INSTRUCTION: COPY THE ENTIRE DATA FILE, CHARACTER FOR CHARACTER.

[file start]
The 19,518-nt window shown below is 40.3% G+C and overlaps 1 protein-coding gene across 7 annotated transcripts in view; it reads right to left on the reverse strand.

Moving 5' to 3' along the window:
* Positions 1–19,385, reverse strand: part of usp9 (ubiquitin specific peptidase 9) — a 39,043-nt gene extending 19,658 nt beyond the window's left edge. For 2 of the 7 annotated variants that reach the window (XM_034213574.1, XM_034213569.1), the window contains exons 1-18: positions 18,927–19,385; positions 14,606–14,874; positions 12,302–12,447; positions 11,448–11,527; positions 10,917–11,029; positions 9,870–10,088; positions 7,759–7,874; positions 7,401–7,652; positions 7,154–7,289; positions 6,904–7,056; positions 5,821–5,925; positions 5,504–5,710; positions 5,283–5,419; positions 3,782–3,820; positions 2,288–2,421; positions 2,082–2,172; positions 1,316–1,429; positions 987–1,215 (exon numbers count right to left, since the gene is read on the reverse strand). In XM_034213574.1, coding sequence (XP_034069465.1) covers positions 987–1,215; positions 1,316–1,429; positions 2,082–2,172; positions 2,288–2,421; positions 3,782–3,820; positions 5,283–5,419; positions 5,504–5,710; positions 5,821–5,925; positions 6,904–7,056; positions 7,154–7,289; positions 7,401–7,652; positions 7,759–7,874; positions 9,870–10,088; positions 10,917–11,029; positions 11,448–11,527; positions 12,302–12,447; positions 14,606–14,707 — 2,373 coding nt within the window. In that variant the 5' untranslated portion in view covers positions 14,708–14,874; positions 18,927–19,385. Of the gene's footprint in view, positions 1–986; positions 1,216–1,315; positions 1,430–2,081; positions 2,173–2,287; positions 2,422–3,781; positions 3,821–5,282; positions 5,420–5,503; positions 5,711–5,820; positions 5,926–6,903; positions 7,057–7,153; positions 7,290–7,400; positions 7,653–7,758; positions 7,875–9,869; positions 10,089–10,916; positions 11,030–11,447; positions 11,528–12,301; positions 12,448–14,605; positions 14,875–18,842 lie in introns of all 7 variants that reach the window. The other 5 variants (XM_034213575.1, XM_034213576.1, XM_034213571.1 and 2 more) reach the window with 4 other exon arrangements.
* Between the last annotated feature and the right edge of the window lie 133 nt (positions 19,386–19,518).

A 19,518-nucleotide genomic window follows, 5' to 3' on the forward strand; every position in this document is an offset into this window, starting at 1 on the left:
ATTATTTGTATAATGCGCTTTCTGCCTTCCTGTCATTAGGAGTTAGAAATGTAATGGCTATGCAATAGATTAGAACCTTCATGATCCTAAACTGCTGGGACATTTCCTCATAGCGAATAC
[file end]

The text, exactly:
The 19,518-nt window shown below is 40.3% G+C and overlaps 1 protein-coding gene across 7 annotated transcripts in view; it reads right to left on the reverse strand.

Moving 5' to 3' along the window:
* Positions 1–19,385, reverse strand: part of usp9 (ubiquitin specific peptidase 9) — a 39,043-nt gene extending 19,658 nt beyond the window's left edge. For 2 of the 7 annotated variants that reach the window (XM_034213574.1, XM_034213569.1), the window contains exons 1-18: positions 18,927–19,385; positions 14,606–14,874; positions 12,302–12,447; positions 11,448–11,527; positions 10,917–11,029; positions 9,870–10,088; positions 7,759–7,874; positions 7,401–7,652; positions 7,154–7,289; positions 6,904–7,056; positions 5,821–5,925; positions 5,504–5,710; positions 5,283–5,419; positions 3,782–3,820; positions 2,288–2,421; positions 2,082–2,172; positions 1,316–1,429; positions 987–1,215 (exon numbers count right to left, since the gene is read on the reverse strand). In XM_034213574.1, coding sequence (XP_034069465.1) covers positions 987–1,215; positions 1,316–1,429; positions 2,082–2,172; positions 2,288–2,421; positions 3,782–3,820; positions 5,283–5,419; positions 5,504–5,710; positions 5,821–5,925; positions 6,904–7,056; positions 7,154–7,289; positions 7,401–7,652; positions 7,759–7,874; positions 9,870–10,088; positions 10,917–11,029; positions 11,448–11,527; positions 12,302–12,447; positions 14,606–14,707 — 2,373 coding nt within the window. In that variant the 5' untranslated portion in view covers positions 14,708–14,874; positions 18,927–19,385. Of the gene's footprint in view, positions 1–986; positions 1,216–1,315; positions 1,430–2,081; positions 2,173–2,287; positions 2,422–3,781; positions 3,821–5,282; positions 5,420–5,503; positions 5,711–5,820; positions 5,926–6,903; positions 7,057–7,153; positions 7,290–7,400; positions 7,653–7,758; positions 7,875–9,869; positions 10,089–10,916; positions 11,030–11,447; positions 11,528–12,301; positions 12,448–14,605; positions 14,875–18,842 lie in introns of all 7 variants that reach the window. The other 5 variants (XM_034213575.1, XM_034213576.1, XM_034213571.1 and 2 more) reach the window with 4 other exon arrangements.
* Between the last annotated feature and the right edge of the window lie 133 nt (positions 19,386–19,518).

A 19,518-nucleotide genomic window follows, 5' to 3' on the forward strand; every position in this document is an offset into this window, starting at 1 on the left:
ATTATTTGTATAATGCGCTTTCTGCCTTCCTGTCATTAGGAGTTAGAAATGTAATGGCTATGCAATAGATTAGAACCTTCATGATCCTAAACTGCTGGGACATTTCCTCATAGCGAATAC